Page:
ITSM and Covid 19 – What We’ve Seen (Part 1)
by Scarlett Bayes, Senior Research Analyst, Service Desk Institute
In a very short space of time, the global pandemic has completely changed the landscape of our lives in every aspect. Socially, we now keep safe distances from each other, and we can’t enjoy a lot of our pastimes as freely. Many have had to begin working from home, while unfortunately a lot of people found themselves furloughed or unemployed as a result of the virus. We now have to contend with working alongside our partners, parents, children, pets, or even completely alone. There are so many obstacles that have been presented to us; we’ve heard it a lot, but these really are unprecedented times.
As much as individuals have been affected, organisations have also had a plethora of problems to solve. IT departments have undoubtedly been integral in ensuring staff can work effectively from home and that business services can resume as normal – or at least as normal as can be – from an IT perspective.
We’ve seen a lot of content from various sources with a range of focuses, which can of course be hard to navigate. This blog aims to sift through some of the available resources and break down what we’re seeing.
Feeling distant from colleagues and friends, anxieties about the virus itself, uncertainty about job security, and a laundry list of other things are very real situations many of us are facing right now, all of which are impacting on our wellbeing.
Mental health has been an important and widely spoken about topic within ITSM over the past couple of years, with the majority of people saying that working in IT has adversely affected their wellbeing to some extent. In fact, new research from global recruitment firm Harvey Nash shows that one in three IT technology professionals has seen their mental health deteriorate as a result of the pandemic.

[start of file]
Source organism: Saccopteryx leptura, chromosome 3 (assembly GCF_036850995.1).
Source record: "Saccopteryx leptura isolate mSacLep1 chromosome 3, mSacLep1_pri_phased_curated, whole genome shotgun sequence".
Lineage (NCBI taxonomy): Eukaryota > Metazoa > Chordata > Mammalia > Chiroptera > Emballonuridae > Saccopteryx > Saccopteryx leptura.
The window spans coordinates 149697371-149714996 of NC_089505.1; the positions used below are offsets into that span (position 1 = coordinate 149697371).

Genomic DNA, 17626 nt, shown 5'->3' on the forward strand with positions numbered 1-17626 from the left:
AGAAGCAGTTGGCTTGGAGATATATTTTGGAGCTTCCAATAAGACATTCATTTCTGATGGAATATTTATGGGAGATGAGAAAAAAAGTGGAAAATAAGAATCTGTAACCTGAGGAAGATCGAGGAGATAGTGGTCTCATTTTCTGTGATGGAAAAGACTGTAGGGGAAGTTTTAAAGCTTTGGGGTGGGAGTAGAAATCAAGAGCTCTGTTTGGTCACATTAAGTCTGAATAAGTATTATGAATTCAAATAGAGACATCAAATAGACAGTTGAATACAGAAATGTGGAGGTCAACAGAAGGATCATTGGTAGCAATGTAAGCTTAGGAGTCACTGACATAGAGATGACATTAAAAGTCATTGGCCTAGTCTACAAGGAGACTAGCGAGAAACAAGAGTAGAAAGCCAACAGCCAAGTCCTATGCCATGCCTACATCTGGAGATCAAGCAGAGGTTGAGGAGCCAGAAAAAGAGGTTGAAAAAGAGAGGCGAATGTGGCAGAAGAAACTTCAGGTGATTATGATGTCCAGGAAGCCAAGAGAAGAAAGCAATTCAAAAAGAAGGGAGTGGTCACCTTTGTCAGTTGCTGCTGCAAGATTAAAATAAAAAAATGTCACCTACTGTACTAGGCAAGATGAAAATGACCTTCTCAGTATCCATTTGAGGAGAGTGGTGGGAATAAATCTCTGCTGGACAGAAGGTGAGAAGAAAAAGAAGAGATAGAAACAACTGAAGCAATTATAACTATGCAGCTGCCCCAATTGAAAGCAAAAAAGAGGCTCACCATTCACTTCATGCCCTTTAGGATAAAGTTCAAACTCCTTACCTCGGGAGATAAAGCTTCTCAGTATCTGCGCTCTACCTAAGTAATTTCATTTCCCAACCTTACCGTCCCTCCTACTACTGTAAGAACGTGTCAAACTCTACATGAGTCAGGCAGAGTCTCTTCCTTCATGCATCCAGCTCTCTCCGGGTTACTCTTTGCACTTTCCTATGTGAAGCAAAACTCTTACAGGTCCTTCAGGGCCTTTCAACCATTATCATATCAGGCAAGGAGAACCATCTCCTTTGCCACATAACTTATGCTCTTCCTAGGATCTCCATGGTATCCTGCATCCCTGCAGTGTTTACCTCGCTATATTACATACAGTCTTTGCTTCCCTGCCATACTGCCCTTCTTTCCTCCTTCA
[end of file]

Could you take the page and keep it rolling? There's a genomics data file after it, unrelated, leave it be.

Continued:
ITSM.tools have undertaken research previously which discusses wellbeing in IT, and they are repeating this research to understand the impact of COVID-19 in this respect. You can participate here.
SysAid’s Joe the IT Guy has a great article on how you can support your staff during this time and different ways to combat the obstacles presented by the pandemic.
The Immediate Impact
Perhaps one of the main takeaways from this pandemic is that businesses have learned that they can function with a remote workforce, and this has the potential to dramatically alter the future of work. For many, digital transformation projects were kickstarted overnight and there was an immense need for tools and technologies being put in place to allow businesses to function with a remote workforce. The business turned to IT to help in its hour of need, and IT service teams were crucial in enabling the decentralisation of the workforce and ensuring products and services were accessible to staff whilst firefighting like never before.
David McKay from Moray Council detailed how their service management tool enabled them to track tickets that were directly related to COVID-19, which has enabled them to gauge what resources were needed to meet demand.
Steve Morgan of Syniad IT shared the different experience of organisations he has been in conversation with, and highlights shifts in the often-strained relationship IT can have with the rest of the business. He mentions the need for IT to take advantage of any newfound recognition and appreciation from the business and build on that relationship.
However, we’ve unfortunately seen a lot of redundancies over the past few months; anecdotally, my LinkedIn has been filled with people looking for new opportunities. IT was already suffering a skills gap and high attrition, and the impact of the pandemic will only add to these struggles.
It is impossible to say when the tides will turn, but there are certainly some lessons we can learn from the pandemic. Come back next week for part 2 of this blog, where we’ll take a look at what we’ve learned from this tumultuous time and how IT services can move forward and what we could expect the landscape of ITSM to look like post-COVID.
We were joined by Hornbill Chief Evangelist, Patrick Bolger for a series of vlogs with SDI’s Chief Value Officer, David Wright, debating the key stages organizations must undertake to adapt to a post-pandemic world and a compelling on demand podcast with SDI Chairman Paul Rodrigues and Hornbill CEO Gerry Sweeney as they discuss the imperative for true transformation and industry innovation. Watch all the videos on demand here.